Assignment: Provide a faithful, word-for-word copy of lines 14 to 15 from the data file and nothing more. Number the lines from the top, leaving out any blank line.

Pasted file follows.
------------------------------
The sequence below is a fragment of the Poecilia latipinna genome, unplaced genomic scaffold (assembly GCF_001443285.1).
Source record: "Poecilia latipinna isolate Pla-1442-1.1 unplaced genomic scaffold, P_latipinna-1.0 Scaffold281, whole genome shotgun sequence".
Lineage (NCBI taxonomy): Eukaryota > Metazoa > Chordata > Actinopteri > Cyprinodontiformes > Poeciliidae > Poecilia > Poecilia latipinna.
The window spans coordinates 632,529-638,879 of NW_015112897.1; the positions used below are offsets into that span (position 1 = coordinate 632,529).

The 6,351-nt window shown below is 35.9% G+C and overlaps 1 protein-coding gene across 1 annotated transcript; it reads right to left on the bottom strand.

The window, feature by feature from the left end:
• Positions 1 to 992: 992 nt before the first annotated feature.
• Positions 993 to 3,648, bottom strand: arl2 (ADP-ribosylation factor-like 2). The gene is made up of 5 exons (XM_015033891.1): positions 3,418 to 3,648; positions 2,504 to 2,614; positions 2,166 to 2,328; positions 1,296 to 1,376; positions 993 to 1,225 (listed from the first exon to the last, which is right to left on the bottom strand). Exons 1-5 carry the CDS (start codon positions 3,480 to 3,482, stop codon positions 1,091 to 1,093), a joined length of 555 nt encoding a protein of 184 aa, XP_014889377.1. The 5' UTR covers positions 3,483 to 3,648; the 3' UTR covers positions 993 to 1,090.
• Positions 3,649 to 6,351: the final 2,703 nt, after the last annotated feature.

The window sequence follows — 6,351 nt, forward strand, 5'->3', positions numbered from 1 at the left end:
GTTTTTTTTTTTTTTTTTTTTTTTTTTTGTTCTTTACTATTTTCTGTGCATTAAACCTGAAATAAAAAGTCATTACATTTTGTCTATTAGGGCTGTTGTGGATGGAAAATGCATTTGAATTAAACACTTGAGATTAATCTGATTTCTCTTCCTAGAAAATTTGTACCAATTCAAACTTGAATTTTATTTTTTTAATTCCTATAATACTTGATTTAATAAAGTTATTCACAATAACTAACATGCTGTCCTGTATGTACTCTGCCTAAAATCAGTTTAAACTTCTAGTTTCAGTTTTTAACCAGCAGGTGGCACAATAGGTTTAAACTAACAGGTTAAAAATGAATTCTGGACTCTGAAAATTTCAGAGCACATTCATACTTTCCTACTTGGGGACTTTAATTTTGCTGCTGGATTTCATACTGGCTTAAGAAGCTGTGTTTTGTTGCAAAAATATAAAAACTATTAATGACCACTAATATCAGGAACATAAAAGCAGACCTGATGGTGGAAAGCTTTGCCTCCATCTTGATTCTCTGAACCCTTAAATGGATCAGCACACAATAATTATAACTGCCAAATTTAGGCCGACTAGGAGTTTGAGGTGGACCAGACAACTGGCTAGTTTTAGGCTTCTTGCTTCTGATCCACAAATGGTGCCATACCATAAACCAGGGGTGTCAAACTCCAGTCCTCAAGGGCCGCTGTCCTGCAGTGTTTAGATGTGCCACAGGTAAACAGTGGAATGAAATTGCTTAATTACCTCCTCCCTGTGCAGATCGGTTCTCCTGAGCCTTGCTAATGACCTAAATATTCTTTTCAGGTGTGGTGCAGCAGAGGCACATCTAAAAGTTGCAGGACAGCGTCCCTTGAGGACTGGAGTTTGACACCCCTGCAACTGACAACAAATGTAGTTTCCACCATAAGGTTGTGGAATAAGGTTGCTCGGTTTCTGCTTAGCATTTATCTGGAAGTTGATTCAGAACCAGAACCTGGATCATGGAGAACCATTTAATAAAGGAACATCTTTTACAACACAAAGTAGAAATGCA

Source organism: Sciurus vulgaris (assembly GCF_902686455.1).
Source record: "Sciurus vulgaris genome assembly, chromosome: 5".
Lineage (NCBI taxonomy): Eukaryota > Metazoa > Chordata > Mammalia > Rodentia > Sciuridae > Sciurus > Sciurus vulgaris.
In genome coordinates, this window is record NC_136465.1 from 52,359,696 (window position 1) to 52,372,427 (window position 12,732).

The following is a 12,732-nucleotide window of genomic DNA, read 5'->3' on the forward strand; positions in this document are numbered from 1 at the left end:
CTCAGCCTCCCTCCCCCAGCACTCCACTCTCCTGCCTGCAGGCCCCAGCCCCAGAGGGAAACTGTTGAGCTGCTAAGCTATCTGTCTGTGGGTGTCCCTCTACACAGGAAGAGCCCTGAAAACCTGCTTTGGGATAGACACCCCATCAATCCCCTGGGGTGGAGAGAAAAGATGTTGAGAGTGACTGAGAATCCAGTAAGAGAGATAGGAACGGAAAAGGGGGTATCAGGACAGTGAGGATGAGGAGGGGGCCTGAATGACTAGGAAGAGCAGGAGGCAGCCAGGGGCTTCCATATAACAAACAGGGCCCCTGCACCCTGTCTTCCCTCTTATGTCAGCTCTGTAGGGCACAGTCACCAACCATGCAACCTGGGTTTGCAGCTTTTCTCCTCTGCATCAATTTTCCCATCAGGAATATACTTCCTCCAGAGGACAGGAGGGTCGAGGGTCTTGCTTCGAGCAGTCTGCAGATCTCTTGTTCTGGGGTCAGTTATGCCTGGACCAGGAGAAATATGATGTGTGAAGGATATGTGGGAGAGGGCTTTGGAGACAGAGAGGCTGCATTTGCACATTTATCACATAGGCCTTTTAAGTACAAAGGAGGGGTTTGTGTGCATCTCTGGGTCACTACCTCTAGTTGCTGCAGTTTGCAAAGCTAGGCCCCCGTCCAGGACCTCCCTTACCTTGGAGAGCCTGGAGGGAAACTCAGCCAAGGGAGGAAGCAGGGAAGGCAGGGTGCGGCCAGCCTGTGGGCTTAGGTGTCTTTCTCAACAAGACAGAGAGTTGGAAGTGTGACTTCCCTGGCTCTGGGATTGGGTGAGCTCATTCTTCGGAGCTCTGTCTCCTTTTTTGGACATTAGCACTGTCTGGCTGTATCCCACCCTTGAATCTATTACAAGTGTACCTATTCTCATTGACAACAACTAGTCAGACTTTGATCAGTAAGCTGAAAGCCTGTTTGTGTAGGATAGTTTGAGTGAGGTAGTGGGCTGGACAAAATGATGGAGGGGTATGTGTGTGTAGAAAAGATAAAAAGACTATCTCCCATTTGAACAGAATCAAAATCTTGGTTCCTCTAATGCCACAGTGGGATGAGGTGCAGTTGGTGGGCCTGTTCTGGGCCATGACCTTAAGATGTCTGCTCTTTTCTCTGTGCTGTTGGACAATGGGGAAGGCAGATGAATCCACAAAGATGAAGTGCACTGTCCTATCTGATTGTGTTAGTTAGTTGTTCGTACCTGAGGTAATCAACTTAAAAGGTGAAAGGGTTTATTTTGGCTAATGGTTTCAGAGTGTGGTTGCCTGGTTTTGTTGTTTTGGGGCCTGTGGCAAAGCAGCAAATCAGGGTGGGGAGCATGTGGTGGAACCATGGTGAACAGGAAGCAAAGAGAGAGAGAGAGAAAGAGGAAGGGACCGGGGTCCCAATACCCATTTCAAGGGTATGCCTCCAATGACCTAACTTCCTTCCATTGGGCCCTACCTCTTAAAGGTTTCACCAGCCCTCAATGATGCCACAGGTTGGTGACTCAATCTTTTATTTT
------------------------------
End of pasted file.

Lineage (NCBI taxonomy): Eukaryota > Metazoa > Chordata > Mammalia > Rodentia > Sciuridae > Sciurus > Sciurus vulgaris.
In genome coordinates, this window is record NC_136465.1 from 52,359,696 (window position 1) to 52,372,427 (window position 12,732).